Shelly Beauch said...

I agree, it sure was tricky and you came through with flying colours! Star quality!

ledenzer said...

What a glorious end product to a whole lot of thought! I love the gourds, by the way!

Tangles and More said...

Do not know that I would add anything to the center. I like what you came up with. Interesting reading your post. Maybe got there in different ways but kind of came to the same conclusion. Hmmm.
Genetics or learning having been in the same household for so many years? Do not think I want to tackle that one.

Anne's tangle blog said...

I like to see how your work was 'growing'; the endresult is great and I think you should not add anything to it. Or copy it frist and try it on the copy.
Your gourds are STUNNING, it makes me want to learn this woodburning and I will go on the internet and see if I can find something about it.

Helen in the UK said...

I love what you came up with (looks complete to me). Really enjoyed hearing your thought process behind it too :)

pam said...

I just had to pop in and tell you how thrilled i am to get to see some of your past gourd work!!! B-E-A-U-T-I-F-U-L! I love every single one of these you have shared.

Your new zentangle is gorgeous. Well done!

Unknown said...

Very, very lovely!

Unknown said...

I loved hearing about your response to this challenge! Your feelings were much the same as mine when I first read the challenge but you wrote about it so well. Thanks. I also loved seeing your beautiful gourd work. It's just stunning!

Nata said...

I love your work, really interseting as is you post. You highlight a question I've been asking myself from the day I discovered zentangle: why are some patterns official zentagles although they have been in existence long before zentangle was created? I think there are things about zentangle I still don't really grasp.

Sue Sharp said...

Fabulous blog, and wow - your gourds are AMAZING! I love the process you used, and how you've written about it. You are gifted with words and art!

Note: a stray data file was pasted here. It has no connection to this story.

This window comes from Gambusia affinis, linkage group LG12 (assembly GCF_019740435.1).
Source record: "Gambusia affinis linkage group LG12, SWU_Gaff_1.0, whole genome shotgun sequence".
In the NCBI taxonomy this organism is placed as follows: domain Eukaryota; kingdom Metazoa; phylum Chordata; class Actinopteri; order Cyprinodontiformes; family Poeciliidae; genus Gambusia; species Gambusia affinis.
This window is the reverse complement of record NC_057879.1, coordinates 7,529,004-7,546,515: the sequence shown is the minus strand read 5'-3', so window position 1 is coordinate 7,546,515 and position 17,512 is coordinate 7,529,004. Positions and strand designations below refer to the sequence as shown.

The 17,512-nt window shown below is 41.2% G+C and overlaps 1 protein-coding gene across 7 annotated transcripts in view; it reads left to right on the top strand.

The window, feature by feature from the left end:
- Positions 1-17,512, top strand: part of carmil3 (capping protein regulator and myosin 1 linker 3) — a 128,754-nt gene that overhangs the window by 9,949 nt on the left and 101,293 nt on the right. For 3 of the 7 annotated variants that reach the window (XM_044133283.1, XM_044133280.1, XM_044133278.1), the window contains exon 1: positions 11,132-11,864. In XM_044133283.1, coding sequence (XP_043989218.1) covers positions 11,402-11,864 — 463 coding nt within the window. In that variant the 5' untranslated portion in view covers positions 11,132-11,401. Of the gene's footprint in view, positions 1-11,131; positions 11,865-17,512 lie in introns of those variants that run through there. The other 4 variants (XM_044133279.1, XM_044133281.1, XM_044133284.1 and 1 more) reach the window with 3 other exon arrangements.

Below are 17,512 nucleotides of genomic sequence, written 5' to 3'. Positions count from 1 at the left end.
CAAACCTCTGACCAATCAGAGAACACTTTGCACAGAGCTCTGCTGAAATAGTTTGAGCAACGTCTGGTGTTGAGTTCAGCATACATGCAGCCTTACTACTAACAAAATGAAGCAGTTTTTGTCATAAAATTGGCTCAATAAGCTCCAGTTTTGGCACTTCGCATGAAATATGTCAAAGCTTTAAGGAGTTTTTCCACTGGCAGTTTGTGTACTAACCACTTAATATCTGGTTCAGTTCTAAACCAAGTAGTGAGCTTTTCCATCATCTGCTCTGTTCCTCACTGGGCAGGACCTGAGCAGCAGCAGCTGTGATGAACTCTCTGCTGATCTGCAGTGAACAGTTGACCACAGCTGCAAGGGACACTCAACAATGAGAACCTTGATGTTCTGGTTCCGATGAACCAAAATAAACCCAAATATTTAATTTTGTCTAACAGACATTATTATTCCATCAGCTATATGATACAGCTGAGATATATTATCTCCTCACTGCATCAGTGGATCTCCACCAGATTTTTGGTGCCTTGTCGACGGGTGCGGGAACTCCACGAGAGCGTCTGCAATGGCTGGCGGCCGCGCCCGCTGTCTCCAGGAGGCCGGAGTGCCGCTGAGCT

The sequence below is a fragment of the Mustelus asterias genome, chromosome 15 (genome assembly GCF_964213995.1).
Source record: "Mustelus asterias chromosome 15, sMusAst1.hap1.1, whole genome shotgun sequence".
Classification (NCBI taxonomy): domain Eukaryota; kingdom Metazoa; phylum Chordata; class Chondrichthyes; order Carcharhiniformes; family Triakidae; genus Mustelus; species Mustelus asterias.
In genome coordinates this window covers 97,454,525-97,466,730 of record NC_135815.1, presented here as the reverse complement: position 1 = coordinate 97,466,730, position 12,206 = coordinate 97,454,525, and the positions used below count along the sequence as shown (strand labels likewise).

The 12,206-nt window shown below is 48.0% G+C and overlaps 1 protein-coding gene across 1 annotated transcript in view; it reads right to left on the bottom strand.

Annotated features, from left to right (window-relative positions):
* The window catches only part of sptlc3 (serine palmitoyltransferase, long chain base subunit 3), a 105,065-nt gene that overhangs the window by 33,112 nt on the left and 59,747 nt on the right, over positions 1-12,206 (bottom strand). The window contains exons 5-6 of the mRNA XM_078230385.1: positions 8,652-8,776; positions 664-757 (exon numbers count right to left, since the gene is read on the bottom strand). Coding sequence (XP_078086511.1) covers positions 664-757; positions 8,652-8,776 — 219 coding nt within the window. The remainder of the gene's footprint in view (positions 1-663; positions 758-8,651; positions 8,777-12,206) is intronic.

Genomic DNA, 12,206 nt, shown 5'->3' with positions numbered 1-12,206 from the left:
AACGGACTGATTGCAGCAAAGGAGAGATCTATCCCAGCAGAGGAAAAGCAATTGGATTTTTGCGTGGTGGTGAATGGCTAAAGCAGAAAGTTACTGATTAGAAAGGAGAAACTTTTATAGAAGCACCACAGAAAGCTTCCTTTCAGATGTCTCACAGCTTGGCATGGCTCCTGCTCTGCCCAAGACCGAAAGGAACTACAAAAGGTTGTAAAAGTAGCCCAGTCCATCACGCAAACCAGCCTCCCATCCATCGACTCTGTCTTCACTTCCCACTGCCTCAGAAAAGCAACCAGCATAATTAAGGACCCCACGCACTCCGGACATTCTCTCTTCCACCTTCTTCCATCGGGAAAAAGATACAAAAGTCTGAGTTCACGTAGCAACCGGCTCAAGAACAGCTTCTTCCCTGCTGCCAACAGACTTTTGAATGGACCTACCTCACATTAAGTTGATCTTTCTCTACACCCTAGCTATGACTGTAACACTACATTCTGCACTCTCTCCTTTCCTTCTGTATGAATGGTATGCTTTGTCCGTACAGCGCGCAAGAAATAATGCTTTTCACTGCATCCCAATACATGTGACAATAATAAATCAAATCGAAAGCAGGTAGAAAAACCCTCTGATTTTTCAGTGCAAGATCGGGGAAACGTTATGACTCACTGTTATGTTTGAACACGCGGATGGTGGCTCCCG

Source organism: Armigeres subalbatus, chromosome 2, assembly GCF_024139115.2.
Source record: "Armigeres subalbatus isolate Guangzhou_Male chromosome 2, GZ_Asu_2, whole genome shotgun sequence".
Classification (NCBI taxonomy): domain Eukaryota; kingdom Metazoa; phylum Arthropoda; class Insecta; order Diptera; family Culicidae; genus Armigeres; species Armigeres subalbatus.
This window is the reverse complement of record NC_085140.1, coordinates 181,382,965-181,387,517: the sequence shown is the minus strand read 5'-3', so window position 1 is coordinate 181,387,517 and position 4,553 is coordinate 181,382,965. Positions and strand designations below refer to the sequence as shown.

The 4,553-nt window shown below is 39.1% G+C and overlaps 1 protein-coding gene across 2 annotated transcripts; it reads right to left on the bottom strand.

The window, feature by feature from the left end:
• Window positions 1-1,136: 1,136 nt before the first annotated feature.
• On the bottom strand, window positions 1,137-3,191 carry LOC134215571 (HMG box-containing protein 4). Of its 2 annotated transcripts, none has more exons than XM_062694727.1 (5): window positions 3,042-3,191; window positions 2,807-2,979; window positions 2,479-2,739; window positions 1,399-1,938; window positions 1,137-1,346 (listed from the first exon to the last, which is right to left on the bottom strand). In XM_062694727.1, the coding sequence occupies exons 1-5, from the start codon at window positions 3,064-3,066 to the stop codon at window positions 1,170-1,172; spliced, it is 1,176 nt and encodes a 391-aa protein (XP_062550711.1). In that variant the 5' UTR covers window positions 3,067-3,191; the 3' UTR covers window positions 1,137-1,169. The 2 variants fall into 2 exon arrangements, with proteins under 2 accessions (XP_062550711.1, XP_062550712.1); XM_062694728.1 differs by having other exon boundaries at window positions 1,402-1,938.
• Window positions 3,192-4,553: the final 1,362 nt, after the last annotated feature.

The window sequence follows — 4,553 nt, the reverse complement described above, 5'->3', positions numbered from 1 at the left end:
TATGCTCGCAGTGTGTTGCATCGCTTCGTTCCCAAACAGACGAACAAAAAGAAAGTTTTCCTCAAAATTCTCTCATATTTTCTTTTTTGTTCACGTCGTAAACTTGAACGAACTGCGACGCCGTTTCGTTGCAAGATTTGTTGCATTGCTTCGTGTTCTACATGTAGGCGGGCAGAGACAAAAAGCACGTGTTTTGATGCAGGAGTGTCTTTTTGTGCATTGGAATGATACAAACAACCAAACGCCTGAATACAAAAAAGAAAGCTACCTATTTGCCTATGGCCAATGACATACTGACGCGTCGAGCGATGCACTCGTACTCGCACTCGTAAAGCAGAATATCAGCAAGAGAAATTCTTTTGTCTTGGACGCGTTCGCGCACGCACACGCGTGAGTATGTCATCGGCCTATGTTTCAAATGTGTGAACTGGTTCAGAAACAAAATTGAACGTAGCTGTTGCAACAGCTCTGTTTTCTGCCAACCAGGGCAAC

Ronnie said...

You really took this challenge to heart. Your shares were wonderful and I'm sure others had similar thoughts and feelings but they weren't put on paper so beautifully. Your gourds are amazing and awesome! The tangle/zentangle/design (I never know which word to use) is great. I don't think it needs shading. It is very dramatic and striking.

Becky said...

Grumble, grumble, grumble!!! That's exactly how I felt! You did such a wonderful job of meeting the challenge... and your gourds are beautiful too! Thanks for sharing so much with us!

Anneke (Merry-Go-Round) said...

How fun to notice you've created your "Zentangle without tangles" with the same basics as I did! Love the Zendala result, which looks okay as it is now!! The gourds are breathtaking!

Annette P.-L. said...

It´s wonderful and perfect (in my opinion). Thank you for sharing your thoughts and your creations.

Sue Clark said...

First of all, your gourds are stunning!!! I had a lot of the same thoughts as you about this challenge, and was glad I followed through too. I love how you used the 5 simple shapes and built a beautiful Zendala!

ScrappyGirl said...

WOW! I stumbled across your blog entry in a random google search on Zentangle. I love your method shown here and I think this is perfect. I love how the seemingly simiplistic center seems to emphasize to the complexity of the outer "rings". Your gourds are beautiful! And far beyond what I could strive to complete. But challenge entry is inspiring to a novice tangler like myself! Thanks so much for sharing.